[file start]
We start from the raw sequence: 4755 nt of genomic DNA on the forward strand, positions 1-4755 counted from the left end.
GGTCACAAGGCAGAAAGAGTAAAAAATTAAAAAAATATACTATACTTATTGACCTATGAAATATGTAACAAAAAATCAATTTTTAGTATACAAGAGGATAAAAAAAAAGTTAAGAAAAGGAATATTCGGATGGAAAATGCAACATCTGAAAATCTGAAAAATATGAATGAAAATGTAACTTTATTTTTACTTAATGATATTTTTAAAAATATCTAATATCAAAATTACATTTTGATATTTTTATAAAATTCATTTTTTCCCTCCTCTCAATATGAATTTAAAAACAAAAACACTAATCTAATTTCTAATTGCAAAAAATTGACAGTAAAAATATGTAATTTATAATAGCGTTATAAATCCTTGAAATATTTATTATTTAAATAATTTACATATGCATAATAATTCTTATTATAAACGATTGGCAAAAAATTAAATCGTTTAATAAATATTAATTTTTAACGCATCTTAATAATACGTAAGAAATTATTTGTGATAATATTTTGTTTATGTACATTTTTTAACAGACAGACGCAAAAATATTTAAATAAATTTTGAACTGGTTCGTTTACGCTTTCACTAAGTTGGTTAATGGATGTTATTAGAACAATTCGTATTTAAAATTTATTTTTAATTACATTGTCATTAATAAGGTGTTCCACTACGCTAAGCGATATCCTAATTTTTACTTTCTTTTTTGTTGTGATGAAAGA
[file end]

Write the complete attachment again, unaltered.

We start from the raw sequence: 4755 nt of genomic DNA on the forward strand, positions 1-4755 counted from the left end.
GGTCACAAGGCAGAAAGAGTAAAAAATTAAAAAAATATACTATACTTATTGACCTATGAAATATGTAACAAAAAATCAATTTTTAGTATACAAGAGGATAAAAAAAAAGTTAAGAAAAGGAATATTCGGATGGAAAATGCAACATCTGAAAATCTGAAAAATATGAATGAAAATGTAACTTTATTTTTACTTAATGATATTTTTAAAAATATCTAATATCAAAATTACATTTTGATATTTTTATAAAATTCATTTTTTCCCTCCTCTCAATATGAATTTAAAAACAAAAACACTAATCTAATTTCTAATTGCAAAAAATTGACAGTAAAAATATGTAATTTATAATAGCGTTATAAATCCTTGAAATATTTATTATTTAAATAATTTACATATGCATAATAATTCTTATTATAAACGATTGGCAAAAAATTAAATCGTTTAATAAATATTAATTTTTAACGCATCTTAATAATACGTAAGAAATTATTTGTGATAATATTTTGTTTATGTACATTTTTTAACAGACAGACGCAAAAATATTTAAATAAATTTTGAACTGGTTCGTTTACGCTTTCACTAAGTTGGTTAATGGATGTTATTAGAACAATTCGTATTTAAAATTTATTTTTAATTACATTGTCATTAATAAGGTGTTCCACTACGCTAAGCGATATCCTAATTTTTACTTTCTTTTTTGTTGTGATGAAAGA